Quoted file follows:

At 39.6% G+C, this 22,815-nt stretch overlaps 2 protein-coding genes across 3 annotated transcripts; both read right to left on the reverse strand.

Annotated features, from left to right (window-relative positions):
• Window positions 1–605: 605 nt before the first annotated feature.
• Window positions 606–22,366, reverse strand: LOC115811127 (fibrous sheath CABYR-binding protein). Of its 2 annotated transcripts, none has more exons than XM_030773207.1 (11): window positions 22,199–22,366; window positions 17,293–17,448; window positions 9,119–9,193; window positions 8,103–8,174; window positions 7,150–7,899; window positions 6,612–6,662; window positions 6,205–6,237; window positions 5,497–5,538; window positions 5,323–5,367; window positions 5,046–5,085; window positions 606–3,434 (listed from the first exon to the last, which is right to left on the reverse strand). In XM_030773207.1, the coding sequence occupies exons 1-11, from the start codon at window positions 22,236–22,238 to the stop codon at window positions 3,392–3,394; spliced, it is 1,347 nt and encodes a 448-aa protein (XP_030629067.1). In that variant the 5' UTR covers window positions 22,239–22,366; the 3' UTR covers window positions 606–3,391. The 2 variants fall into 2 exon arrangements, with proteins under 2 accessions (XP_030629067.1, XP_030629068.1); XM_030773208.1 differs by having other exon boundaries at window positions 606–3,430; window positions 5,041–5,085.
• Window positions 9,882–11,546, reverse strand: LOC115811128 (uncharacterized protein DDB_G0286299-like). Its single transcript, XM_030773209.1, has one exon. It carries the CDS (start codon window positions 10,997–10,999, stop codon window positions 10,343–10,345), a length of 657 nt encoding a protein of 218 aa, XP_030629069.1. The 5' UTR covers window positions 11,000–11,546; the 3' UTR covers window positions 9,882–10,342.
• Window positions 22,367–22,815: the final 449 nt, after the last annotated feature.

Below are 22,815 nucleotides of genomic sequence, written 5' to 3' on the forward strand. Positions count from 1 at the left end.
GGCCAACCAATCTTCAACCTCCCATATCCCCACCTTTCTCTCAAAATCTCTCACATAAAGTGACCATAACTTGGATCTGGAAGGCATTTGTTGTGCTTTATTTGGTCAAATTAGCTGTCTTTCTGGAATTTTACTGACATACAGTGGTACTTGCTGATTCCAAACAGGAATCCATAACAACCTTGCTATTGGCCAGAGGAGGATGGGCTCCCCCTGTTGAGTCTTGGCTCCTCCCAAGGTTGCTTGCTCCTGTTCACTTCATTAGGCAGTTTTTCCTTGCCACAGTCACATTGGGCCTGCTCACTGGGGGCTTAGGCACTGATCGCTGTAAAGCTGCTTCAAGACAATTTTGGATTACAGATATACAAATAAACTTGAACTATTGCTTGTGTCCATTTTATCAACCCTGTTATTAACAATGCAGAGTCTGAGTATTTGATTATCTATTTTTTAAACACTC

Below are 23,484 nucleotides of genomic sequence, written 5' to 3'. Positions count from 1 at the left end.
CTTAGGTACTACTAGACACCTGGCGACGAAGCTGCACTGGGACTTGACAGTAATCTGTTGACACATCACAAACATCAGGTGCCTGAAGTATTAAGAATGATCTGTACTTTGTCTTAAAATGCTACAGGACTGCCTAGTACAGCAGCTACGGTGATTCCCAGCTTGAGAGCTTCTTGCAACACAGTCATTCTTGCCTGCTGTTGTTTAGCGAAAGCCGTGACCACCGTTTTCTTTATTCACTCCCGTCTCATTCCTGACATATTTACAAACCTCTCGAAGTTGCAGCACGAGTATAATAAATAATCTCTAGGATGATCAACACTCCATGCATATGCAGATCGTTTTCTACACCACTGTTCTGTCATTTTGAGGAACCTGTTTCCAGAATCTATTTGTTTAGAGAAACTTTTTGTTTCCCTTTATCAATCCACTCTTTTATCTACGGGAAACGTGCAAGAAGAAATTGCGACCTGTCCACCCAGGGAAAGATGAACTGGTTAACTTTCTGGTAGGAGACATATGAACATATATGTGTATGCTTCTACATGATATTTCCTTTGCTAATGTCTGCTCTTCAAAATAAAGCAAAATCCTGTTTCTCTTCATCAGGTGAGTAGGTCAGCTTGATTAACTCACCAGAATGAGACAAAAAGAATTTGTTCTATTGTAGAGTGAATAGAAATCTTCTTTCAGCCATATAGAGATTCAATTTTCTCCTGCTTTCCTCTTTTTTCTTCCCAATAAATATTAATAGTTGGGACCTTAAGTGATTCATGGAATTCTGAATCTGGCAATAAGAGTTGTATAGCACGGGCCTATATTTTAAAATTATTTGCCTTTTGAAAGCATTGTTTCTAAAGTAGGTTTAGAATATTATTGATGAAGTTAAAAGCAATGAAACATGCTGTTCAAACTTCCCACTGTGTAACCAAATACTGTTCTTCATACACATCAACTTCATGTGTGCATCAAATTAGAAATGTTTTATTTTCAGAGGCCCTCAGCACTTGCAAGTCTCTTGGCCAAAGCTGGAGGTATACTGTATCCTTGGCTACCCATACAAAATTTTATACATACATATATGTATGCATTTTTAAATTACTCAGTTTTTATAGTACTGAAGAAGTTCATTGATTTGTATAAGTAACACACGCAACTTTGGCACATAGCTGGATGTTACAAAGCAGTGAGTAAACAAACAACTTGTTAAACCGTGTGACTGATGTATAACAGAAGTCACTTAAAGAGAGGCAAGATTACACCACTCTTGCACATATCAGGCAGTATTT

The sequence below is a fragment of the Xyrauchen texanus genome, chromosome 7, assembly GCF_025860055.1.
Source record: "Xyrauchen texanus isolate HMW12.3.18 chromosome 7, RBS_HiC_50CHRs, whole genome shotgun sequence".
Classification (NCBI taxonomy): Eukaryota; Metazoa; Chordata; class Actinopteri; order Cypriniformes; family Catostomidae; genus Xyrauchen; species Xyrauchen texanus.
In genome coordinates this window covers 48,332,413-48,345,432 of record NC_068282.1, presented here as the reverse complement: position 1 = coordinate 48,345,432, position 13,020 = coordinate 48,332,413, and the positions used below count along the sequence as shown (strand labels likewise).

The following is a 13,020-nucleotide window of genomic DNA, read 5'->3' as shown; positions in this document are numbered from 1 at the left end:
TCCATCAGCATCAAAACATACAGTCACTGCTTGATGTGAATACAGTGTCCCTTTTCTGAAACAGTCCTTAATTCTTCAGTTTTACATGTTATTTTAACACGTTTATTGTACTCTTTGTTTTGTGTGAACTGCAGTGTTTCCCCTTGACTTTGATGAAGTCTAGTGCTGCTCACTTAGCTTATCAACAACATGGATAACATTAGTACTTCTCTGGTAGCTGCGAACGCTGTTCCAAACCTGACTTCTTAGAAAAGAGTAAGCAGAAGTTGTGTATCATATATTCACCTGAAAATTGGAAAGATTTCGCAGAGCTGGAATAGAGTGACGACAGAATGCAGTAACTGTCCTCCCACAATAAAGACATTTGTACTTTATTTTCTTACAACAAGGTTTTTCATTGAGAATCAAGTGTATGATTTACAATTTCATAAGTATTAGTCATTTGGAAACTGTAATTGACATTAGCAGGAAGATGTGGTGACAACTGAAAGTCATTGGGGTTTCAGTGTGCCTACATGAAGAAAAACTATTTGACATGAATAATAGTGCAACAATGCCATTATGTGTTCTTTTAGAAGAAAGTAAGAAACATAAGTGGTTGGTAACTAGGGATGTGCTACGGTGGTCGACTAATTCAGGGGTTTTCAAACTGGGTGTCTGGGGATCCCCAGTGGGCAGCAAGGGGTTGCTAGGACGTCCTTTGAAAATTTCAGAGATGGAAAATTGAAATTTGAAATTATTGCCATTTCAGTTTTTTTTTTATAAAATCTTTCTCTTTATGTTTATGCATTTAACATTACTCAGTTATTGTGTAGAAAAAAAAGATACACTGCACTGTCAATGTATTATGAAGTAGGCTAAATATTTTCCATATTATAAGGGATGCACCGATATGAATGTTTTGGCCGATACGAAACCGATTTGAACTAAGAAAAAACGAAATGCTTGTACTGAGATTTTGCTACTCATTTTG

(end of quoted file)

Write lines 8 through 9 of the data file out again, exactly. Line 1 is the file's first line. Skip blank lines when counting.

GGCCAACCAATCTTCAACCTCCCATATCCCCACCTTTCTCTCAAAATCTCTCACATAAAGTGACCATAACTTGGATCTGGAAGGCATTTGTTGTGCTTTATTTGGTCAAATTAGCTGTCTTTCTGGAATTTTACTGACATACAGTGGTACTTGCTGATTCCAAACAGGAATCCATAACAACCTTGCTATTGGCCAGAGGAGGATGGGCTCCCCCTGTTGAGTCTTGGCTCCTCCCAAGGTTGCTTGCTCCTGTTCACTTCATTAGGCAGTTTTTCCTTGCCACAGTCACATTGGGCCTGCTCACTGGGGGCTTAGGCACTGATCGCTGTAAAGCTGCTTCAAGACAATTTTGGATTACAGATATACAAATAAACTTGAACTATTGCTTGTGTCCATTTTATCAACCCTGTTATTAACAATGCAGAGTCTGAGTATTTGATTATCTATTTTTTAAACACTC

Below are 23,484 nucleotides of genomic sequence, written 5' to 3'. Positions count from 1 at the left end.